Earlier, this mafia used to operate under the cover of darkness, bringing the debris in huge trucks. But the dumping now continues through the day, with brazen dumpers being seen pulling in in broad daylight to discard the materials they have collected. MiD DAY found two women carrying debris and stopped them. Asked what they were doing, one of them replied, “Hum log pura area se debris uthate hai.

Jitna hoga sab leke jayega (We pick up debris from the whole area and we will take it all with us).” They introduced themselves as banjaras and explained, “A person has hired us to do this job. We dump this debris on the sea anywhere between Bandra and Santacruz, wherever the contractor tells us.”

She readily shared her number and urged this reporter to ring her, saying, “We are available here from morning till evening. We don’t operate at night. We roam around the area to collect debris for money.” The conversation ended abruptly when the two women were accosted by a new client, who offered them a bike ride to a spot on Carter Road from where they were to collect debris.

Joseph said, “This practice should be stopped immediately and the area should immediately be cleared and cleaned to let the mangroves grow. In fact, the scheme should start immediately. If the BMC takes action, their own revenue will grow and these people will be forced to dump debris at proper places outside the city, saving our mangroves.”

A senior level BMC officer said, “The executive engineer of the environment department at the zonal level is vested with the responsibility to collect the debris and dump it outside the city. But that is not done.” Assistant Commissioner (H-west ward) Prashant Sapkale said, “We have received and we are taking action on the same. I have fined these people Rs 20,000 three times.”

Jagdish Gandhi, an activist fighting for mangrove protection, said, “This is cruelty on the very mangroves that protect us. This is a systematic joint operation to completely destroy the mangroves. They first dump on the vegetation to kill it. They then prove that nothing can grow on the land, and sell them to the builders’ lobby.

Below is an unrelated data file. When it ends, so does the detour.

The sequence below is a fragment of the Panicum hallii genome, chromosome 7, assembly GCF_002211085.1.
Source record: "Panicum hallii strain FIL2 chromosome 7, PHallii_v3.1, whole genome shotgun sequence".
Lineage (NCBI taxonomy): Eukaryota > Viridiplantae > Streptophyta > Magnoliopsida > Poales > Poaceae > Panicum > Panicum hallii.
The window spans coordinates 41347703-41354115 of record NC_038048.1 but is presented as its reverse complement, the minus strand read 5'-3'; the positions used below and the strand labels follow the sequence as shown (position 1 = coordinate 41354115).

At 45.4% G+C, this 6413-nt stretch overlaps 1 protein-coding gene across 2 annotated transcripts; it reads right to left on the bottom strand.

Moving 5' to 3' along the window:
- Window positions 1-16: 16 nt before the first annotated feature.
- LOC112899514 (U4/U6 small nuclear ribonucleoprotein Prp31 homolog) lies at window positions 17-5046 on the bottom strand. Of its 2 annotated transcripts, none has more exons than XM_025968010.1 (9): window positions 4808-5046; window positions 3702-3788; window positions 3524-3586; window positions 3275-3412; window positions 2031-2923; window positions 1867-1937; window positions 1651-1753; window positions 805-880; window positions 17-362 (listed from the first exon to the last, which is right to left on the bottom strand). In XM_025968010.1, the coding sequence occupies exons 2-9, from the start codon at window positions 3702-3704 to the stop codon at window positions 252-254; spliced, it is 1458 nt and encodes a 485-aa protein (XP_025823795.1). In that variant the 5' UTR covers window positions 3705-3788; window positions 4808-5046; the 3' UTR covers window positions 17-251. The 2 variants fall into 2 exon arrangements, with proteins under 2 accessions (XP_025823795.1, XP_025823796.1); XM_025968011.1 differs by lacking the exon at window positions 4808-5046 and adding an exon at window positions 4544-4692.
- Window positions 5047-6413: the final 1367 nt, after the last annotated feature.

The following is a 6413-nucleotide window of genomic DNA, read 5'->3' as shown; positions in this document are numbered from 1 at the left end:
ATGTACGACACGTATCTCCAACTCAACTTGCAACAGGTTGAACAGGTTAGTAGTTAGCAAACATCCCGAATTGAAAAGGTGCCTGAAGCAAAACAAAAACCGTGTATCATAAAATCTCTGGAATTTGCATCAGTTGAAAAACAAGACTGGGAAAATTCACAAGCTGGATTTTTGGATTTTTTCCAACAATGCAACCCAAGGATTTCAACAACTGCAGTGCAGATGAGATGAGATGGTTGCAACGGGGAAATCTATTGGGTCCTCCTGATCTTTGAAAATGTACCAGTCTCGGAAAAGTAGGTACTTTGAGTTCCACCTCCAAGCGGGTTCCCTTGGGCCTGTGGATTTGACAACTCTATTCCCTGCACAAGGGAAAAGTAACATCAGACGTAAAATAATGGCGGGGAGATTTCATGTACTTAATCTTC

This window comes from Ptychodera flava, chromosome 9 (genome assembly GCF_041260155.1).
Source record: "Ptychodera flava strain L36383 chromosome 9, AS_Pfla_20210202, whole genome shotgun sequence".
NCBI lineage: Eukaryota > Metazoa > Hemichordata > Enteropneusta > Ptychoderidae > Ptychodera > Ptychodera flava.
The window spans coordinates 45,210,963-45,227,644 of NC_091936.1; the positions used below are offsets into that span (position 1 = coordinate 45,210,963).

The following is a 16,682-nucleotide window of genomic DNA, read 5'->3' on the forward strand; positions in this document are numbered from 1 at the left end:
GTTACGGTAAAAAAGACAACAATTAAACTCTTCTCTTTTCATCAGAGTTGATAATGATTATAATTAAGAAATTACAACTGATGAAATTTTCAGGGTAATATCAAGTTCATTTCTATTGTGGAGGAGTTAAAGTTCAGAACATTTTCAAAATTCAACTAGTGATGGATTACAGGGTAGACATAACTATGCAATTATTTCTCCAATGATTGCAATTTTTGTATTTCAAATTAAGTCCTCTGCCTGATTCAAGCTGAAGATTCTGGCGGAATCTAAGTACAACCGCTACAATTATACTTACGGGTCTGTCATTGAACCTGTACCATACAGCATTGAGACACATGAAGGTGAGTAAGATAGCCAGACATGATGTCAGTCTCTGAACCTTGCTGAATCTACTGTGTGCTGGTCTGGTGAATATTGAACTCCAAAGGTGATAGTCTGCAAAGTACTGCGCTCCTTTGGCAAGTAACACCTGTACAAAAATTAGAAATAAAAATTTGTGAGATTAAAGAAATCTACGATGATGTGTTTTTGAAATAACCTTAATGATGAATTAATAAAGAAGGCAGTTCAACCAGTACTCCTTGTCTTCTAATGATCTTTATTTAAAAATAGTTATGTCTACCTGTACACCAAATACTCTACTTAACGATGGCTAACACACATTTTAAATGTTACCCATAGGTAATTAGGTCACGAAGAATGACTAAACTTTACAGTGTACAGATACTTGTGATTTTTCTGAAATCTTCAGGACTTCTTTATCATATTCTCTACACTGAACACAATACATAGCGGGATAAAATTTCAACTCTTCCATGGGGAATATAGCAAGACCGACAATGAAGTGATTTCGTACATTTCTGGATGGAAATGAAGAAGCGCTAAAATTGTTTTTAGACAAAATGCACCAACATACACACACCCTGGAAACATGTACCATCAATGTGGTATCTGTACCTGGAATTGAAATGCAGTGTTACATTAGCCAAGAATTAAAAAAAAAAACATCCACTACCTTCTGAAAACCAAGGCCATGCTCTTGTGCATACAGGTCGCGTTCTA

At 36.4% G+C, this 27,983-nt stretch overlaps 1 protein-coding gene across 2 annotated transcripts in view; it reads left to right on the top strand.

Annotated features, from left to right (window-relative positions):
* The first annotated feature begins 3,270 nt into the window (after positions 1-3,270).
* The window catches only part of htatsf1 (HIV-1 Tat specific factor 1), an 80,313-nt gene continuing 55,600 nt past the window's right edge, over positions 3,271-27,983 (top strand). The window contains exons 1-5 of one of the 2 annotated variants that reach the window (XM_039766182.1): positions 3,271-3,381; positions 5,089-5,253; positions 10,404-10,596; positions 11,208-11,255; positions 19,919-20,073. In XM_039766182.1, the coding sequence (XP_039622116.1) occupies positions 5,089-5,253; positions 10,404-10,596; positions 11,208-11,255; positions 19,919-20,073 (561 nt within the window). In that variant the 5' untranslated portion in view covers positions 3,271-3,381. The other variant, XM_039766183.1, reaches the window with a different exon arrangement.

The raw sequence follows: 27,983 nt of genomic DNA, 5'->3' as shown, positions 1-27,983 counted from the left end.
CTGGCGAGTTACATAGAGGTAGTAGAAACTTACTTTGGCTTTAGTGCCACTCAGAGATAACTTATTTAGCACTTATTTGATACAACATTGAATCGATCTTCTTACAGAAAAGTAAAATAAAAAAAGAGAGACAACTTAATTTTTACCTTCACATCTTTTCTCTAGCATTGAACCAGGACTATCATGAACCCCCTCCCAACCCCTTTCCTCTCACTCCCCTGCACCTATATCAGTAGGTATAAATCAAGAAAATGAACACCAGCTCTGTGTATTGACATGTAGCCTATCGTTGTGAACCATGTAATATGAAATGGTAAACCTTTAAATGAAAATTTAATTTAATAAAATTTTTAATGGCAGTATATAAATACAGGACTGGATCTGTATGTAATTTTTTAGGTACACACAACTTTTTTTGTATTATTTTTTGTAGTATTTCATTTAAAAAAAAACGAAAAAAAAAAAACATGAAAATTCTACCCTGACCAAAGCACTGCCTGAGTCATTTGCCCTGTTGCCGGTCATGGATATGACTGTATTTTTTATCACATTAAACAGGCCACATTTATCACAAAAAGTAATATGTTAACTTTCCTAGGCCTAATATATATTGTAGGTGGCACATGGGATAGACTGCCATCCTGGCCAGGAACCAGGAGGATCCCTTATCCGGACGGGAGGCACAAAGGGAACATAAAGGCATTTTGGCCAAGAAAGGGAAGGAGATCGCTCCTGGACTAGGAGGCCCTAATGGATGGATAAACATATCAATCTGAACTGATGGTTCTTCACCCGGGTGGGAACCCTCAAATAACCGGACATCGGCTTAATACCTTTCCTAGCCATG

The rates for this land are usually extremely high as it is sea-facing. The tsunamis that swept south India and Japan destroyed all the exposed areas, but the mangroves did not move an inch - that is the power of mangroves. A day will come when Mumbai will also be struck by such floods; mangroves are natural walls that protect us.”

Activist and advocate Godfrey Pimenta said, “Mangroves are declared as protected forests. No development is allowed within the 50 metres of the mangroves. According to Section 15 of the Environment (protection) Act 1986, anybody can file a complaint with the police against any party that violates sections of the Act. The punishment is of five years and a fine of up to Rs 1 lakh, and the offence is non-bailable.”


It is extremely shocking if they are dumping debris near the mangroves. This will in turn cause us harm.
- Sanchita Kadam, student

There are bodies formed specifically to safeguard mangroves and they should take immediate action. We should not wait for another July 26 deluge to take place
- Swarali Deshpande, professional

Authorities should make the common man and even officials aware of the value of mangroves so that something is done to curb this practice. There are many who do not know what mangroves are meant for.
- Satyajit Yelonde, professional

Immediate action should be taken against the mafia that is running this racket. They should clean the mangroves
- Sonal Palande, professional